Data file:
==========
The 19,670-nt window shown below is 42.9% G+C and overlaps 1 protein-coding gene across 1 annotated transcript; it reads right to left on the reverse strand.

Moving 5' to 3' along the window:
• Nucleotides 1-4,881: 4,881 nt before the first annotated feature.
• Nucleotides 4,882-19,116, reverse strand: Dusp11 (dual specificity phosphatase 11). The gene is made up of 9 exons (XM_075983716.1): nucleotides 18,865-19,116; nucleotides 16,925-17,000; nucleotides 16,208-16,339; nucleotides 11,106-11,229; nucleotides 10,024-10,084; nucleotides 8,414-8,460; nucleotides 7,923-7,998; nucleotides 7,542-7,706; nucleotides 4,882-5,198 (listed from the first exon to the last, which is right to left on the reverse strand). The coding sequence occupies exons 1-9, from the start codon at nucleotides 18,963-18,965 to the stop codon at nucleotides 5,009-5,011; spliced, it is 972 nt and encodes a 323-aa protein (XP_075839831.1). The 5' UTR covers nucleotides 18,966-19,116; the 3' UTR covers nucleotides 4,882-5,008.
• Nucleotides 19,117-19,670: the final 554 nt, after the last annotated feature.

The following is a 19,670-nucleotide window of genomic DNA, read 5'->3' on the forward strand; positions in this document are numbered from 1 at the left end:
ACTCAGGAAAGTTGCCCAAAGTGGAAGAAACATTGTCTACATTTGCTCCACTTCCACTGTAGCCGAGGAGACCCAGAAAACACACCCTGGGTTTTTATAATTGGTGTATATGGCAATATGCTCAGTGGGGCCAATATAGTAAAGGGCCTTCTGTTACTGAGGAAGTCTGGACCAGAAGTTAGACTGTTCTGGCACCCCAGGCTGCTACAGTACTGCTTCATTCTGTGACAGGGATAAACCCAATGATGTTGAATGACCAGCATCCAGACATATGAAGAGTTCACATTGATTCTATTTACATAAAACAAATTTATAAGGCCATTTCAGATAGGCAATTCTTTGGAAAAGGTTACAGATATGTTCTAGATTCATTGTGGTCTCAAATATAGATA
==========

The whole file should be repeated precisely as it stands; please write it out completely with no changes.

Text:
The 19,670-nt window shown below is 42.9% G+C and overlaps 1 protein-coding gene across 1 annotated transcript; it reads right to left on the reverse strand.

Moving 5' to 3' along the window:
• Nucleotides 1-4,881: 4,881 nt before the first annotated feature.
• Nucleotides 4,882-19,116, reverse strand: Dusp11 (dual specificity phosphatase 11). The gene is made up of 9 exons (XM_075983716.1): nucleotides 18,865-19,116; nucleotides 16,925-17,000; nucleotides 16,208-16,339; nucleotides 11,106-11,229; nucleotides 10,024-10,084; nucleotides 8,414-8,460; nucleotides 7,923-7,998; nucleotides 7,542-7,706; nucleotides 4,882-5,198 (listed from the first exon to the last, which is right to left on the reverse strand). The coding sequence occupies exons 1-9, from the start codon at nucleotides 18,963-18,965 to the stop codon at nucleotides 5,009-5,011; spliced, it is 972 nt and encodes a 323-aa protein (XP_075839831.1). The 5' UTR covers nucleotides 18,966-19,116; the 3' UTR covers nucleotides 4,882-5,008.
• Nucleotides 19,117-19,670: the final 554 nt, after the last annotated feature.

The following is a 19,670-nucleotide window of genomic DNA, read 5'->3' on the forward strand; positions in this document are numbered from 1 at the left end:
ACTCAGGAAAGTTGCCCAAAGTGGAAGAAACATTGTCTACATTTGCTCCACTTCCACTGTAGCCGAGGAGACCCAGAAAACACACCCTGGGTTTTTATAATTGGTGTATATGGCAATATGCTCAGTGGGGCCAATATAGTAAAGGGCCTTCTGTTACTGAGGAAGTCTGGACCAGAAGTTAGACTGTTCTGGCACCCCAGGCTGCTACAGTACTGCTTCATTCTGTGACAGGGATAAACCCAATGATGTTGAATGACCAGCATCCAGACATATGAAGAGTTCACATTGATTCTATTTACATAAAACAAATTTATAAGGCCATTTCAGATAGGCAATTCTTTGGAAAAGGTTACAGATATGTTCTAGATTCATTGTGGTCTCAAATATAGATA